Abi I am working on trying to not get too cross when you hear nothing at all – but it still riles me. Especially for theatre when you might have prepped three scenes and two songs and done X amount of background research, taken the day off work, then you don’t even hear a “thanks, but no thanks”.
Jon I don’t think you need to work on “not getting too cross”. It’s something we should stop putting up with: it’s people getting pissed off that is sloooowly leading to change.
John You are right on with that, Abi. The #YesOrNo campaign seems to be helping to change that.
Jon I think the wait is hardest when you’re in that most vulnerable of positions, ‘in the mix’. I have been waiting to hear on a cracking job, after an audition I know went really well, because they need to confirm who would be playing my daughter. It’s hard to assume you haven’t got it in that scenario. (Note: I didn’t!)
John Yeah, the terminology of casting directors can be frustrating. ‘In the mix’, ‘pencil’, ‘heavy pencil’, none of that is good for the head – just tell us yea or nay.
Abi I now assume that ‘in the mix’ almost definitely means no.
Beryl But better than the dreaded, “We’ve gone in a different direction.” Yuk.
Peter Some casting directors complain it’s too much work (“We’d need more staff”). But you can send out a one-word polite refusal to a list of people in a click. Takes minutes.
Jon I really wouldn’t object to being told that it has been offered to someone else and that if he says no, it’s mine. That is much better than being in the dark for a fortnight.
John I completely agree, I just want a damn job! I don’t care if it’s sloppy seconds.
Beryl I’ve made a career out of sloppy seconds!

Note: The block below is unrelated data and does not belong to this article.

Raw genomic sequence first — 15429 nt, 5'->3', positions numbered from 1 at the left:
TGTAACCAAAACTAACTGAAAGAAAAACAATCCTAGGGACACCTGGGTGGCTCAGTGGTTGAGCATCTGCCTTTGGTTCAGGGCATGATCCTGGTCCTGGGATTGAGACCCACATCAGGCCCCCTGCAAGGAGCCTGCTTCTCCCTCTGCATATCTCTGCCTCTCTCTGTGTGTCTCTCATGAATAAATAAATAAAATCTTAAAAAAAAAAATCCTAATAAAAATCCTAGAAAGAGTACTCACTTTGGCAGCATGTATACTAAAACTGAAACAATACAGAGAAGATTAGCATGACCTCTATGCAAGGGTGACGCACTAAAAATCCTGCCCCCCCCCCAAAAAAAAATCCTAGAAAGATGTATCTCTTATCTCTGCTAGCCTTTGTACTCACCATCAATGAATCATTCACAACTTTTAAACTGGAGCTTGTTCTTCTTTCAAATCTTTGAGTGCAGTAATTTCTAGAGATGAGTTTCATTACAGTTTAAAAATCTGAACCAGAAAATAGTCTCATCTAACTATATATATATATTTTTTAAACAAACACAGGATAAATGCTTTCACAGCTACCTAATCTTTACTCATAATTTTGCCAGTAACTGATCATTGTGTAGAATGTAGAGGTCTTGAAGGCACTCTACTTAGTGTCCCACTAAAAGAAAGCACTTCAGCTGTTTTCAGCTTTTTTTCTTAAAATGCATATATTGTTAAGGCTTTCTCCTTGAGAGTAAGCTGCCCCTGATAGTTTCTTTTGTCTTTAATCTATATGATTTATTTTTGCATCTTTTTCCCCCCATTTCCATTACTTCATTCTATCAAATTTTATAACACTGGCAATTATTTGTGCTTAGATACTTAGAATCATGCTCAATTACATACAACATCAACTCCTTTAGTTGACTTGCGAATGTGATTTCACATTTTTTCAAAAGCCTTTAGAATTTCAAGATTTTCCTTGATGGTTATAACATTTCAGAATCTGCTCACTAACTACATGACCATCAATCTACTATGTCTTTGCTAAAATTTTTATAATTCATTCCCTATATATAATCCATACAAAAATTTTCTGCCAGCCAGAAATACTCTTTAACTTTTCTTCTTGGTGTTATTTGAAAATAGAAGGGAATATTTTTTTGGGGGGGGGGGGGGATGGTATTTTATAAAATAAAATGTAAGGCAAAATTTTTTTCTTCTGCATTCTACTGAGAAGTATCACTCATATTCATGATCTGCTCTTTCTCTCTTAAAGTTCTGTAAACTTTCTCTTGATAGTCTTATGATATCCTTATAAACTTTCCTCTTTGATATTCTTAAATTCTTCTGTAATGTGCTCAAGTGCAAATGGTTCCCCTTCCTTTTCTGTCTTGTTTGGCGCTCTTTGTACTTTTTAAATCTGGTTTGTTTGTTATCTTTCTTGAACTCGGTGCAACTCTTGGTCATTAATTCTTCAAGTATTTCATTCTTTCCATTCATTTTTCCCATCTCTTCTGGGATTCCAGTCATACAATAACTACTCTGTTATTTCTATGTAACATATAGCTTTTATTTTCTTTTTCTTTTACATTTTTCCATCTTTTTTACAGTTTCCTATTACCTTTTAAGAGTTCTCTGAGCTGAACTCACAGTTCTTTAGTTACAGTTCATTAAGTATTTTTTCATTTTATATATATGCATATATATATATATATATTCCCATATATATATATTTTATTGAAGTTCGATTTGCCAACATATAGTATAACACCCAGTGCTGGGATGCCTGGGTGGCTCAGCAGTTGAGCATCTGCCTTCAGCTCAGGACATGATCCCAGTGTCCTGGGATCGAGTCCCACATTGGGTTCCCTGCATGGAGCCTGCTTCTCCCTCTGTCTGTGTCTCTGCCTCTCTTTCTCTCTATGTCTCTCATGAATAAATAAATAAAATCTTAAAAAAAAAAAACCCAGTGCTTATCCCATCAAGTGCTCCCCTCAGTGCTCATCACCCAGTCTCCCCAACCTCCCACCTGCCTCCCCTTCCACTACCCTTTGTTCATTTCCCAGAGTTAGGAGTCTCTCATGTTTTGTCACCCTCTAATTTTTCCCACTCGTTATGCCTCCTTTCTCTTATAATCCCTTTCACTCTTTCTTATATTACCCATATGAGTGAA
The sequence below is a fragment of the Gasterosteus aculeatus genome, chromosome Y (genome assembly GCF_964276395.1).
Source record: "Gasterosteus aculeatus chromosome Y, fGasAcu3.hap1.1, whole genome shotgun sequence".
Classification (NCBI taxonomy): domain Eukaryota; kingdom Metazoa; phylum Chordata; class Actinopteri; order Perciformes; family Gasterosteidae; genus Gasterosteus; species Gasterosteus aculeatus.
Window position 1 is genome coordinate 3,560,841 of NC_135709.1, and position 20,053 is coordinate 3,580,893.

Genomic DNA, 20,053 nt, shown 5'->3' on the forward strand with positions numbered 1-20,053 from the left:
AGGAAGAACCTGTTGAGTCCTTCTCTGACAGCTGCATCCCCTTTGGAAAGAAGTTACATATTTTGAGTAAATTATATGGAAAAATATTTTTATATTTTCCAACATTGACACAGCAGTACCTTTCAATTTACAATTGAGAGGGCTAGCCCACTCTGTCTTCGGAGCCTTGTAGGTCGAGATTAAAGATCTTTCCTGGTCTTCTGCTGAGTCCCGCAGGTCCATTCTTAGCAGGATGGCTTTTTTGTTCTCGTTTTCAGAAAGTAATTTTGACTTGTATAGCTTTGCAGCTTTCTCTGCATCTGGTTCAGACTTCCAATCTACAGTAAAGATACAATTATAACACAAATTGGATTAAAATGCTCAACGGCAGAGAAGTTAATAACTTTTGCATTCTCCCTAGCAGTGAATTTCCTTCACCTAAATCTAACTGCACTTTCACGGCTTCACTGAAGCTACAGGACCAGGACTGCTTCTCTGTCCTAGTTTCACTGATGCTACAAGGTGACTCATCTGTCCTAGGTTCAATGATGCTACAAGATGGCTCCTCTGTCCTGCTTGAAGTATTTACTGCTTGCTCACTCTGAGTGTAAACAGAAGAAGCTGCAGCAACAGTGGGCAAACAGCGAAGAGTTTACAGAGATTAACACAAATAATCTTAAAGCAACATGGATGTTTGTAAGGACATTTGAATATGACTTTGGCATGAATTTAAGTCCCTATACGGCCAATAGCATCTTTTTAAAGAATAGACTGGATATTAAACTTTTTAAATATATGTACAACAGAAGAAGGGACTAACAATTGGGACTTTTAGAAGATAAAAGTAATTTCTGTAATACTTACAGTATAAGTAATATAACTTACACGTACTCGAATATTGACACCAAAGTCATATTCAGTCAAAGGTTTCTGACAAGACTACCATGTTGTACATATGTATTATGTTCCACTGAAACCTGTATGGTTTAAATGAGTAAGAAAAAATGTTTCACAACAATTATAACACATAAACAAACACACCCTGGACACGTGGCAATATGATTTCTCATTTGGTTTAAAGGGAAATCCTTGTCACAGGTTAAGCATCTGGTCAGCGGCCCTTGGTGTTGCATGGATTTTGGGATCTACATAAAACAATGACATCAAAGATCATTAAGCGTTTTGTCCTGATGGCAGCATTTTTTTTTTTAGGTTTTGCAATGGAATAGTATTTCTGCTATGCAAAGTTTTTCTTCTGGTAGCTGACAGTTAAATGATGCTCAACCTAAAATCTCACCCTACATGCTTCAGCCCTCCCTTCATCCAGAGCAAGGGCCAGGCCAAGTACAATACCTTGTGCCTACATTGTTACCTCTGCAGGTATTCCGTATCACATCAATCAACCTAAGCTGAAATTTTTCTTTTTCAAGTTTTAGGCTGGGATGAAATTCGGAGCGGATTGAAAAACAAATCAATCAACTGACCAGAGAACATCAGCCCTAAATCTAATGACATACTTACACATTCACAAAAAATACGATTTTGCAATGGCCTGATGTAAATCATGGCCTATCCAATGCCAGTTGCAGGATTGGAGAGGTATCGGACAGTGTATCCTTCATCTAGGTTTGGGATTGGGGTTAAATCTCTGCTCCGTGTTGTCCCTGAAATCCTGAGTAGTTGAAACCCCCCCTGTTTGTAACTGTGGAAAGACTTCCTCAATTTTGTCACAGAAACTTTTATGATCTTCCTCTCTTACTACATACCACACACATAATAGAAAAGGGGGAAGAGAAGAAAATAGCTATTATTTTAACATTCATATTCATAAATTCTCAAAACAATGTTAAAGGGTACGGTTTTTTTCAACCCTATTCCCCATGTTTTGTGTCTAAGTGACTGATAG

John Or thirds, or fourths. Although it would put an end to the ego-boosting of producers saying on the first day of rehearsals: “You were all our first choice for the job.”
Peter It’s good if other work comes up. Then you have an excuse to ring and ask.
Jon I’m awful when it comes to finding excuses to contact my agent when I’m waiting on something. “I was thinking of writing to such and such a casting director, do you think it’s a good idea? Also, any news?”
Beryl “…is there anything…?” My agent smells me out every time!
John I’m sure it’s one of the most irritating things for agents. “Um, no John, we obviously would have let you know, it’s our job.”
Jon Does anyone else have any weird behaviour that only crops up during the wait?
Beryl What, like: “The man who served me in the shop had odd socks on – I’ve definitely got the job!”?
Jon Yes, or: “If I get past this lamp post before that car overtakes me…”
Beryl I have odd behaviours already! They are possibly more extreme during the waiting time.
Gary Here’s some weird behaviour: I sometimes spend the forthcoming money, which then never comes.
Abi After the biggest audition I ever had, I never stepped on any cracks in the pavement until I heard what the decision was. Great news was, I got the job. Terrible news was, I damned myself into never being able to stand on another pavement crack for the rest of my life.